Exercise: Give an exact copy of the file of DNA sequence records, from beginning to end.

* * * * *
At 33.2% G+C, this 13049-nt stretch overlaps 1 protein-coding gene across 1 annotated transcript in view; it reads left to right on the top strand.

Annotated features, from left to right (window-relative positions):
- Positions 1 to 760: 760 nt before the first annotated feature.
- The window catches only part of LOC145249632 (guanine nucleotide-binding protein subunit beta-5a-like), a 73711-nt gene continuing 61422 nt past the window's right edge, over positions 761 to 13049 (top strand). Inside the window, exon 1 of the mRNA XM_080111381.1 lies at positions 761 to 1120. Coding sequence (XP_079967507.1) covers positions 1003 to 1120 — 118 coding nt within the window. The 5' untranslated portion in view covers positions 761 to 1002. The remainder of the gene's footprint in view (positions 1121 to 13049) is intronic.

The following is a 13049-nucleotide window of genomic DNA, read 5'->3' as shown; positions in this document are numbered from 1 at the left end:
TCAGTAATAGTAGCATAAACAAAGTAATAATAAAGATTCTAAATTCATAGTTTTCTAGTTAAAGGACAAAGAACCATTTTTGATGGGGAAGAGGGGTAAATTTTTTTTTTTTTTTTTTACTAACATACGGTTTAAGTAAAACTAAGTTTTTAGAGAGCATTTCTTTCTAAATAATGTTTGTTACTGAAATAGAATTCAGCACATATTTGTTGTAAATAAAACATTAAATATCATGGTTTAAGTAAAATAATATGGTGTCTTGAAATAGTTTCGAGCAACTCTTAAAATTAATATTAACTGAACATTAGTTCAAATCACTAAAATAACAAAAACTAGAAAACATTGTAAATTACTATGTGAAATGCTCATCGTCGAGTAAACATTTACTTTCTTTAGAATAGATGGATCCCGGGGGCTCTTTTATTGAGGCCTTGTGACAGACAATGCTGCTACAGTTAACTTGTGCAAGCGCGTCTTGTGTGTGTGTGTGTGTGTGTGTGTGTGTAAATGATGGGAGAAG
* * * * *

At 33.2% G+C, this 13049-nt stretch overlaps 1 protein-coding gene across 1 annotated transcript in view; it reads left to right on the top strand.

Annotated features, from left to right (window-relative positions):
- Positions 1 to 760: 760 nt before the first annotated feature.
- The window catches only part of LOC145249632 (guanine nucleotide-binding protein subunit beta-5a-like), a 73711-nt gene continuing 61422 nt past the window's right edge, over positions 761 to 13049 (top strand). Inside the window, exon 1 of the mRNA XM_080111381.1 lies at positions 761 to 1120. Coding sequence (XP_079967507.1) covers positions 1003 to 1120 — 118 coding nt within the window. The 5' untranslated portion in view covers positions 761 to 1002. The remainder of the gene's footprint in view (positions 1121 to 13049) is intronic.

The following is a 13049-nucleotide window of genomic DNA, read 5'->3' as shown; positions in this document are numbered from 1 at the left end:
TCAGTAATAGTAGCATAAACAAAGTAATAATAAAGATTCTAAATTCATAGTTTTCTAGTTAAAGGACAAAGAACCATTTTTGATGGGGAAGAGGGGTAAATTTTTTTTTTTTTTTTTTACTAACATACGGTTTAAGTAAAACTAAGTTTTTAGAGAGCATTTCTTTCTAAATAATGTTTGTTACTGAAATAGAATTCAGCACATATTTGTTGTAAATAAAACATTAAATATCATGGTTTAAGTAAAATAATATGGTGTCTTGAAATAGTTTCGAGCAACTCTTAAAATTAATATTAACTGAACATTAGTTCAAATCACTAAAATAACAAAAACTAGAAAACATTGTAAATTACTATGTGAAATGCTCATCGTCGAGTAAACATTTACTTTCTTTAGAATAGATGGATCCCGGGGGCTCTTTTATTGAGGCCTTGTGACAGACAATGCTGCTACAGTTAACTTGTGCAAGCGCGTCTTGTGTGTGTGTGTGTGTGTGTGTGTGTGTAAATGATGGGAGAAG